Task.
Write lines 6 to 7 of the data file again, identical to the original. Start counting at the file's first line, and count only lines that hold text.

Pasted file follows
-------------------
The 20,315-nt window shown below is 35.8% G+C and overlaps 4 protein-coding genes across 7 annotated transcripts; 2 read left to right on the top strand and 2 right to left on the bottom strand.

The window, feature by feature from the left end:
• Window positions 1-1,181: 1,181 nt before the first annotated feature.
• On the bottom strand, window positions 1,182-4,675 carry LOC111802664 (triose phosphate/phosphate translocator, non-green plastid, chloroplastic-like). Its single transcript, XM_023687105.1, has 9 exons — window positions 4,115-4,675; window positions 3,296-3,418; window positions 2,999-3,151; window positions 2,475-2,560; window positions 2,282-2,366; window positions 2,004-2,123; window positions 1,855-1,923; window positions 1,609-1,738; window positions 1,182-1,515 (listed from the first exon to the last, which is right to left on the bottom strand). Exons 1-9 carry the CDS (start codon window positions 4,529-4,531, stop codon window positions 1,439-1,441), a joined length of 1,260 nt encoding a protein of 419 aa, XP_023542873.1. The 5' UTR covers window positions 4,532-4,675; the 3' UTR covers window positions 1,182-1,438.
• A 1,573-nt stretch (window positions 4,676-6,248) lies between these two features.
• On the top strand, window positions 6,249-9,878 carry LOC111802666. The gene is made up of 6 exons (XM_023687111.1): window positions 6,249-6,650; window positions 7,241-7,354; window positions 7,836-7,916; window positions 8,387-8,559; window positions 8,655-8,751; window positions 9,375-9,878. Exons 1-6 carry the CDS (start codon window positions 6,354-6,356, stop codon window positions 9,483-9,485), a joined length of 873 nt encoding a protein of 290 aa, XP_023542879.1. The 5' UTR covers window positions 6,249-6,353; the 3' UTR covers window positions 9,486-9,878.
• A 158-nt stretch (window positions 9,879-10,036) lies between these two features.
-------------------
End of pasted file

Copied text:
• On the top strand, window positions 6,249-9,878 carry LOC111802666. The gene is made up of 6 exons (XM_023687111.1): window positions 6,249-6,650; window positions 7,241-7,354; window positions 7,836-7,916; window positions 8,387-8,559; window positions 8,655-8,751; window positions 9,375-9,878. Exons 1-6 carry the CDS (start codon window positions 6,354-6,356, stop codon window positions 9,483-9,485), a joined length of 873 nt encoding a protein of 290 aa, XP_023542879.1. The 5' UTR covers window positions 6,249-6,353; the 3' UTR covers window positions 9,486-9,878.
• A 158-nt stretch (window positions 9,879-10,036) lies between these two features.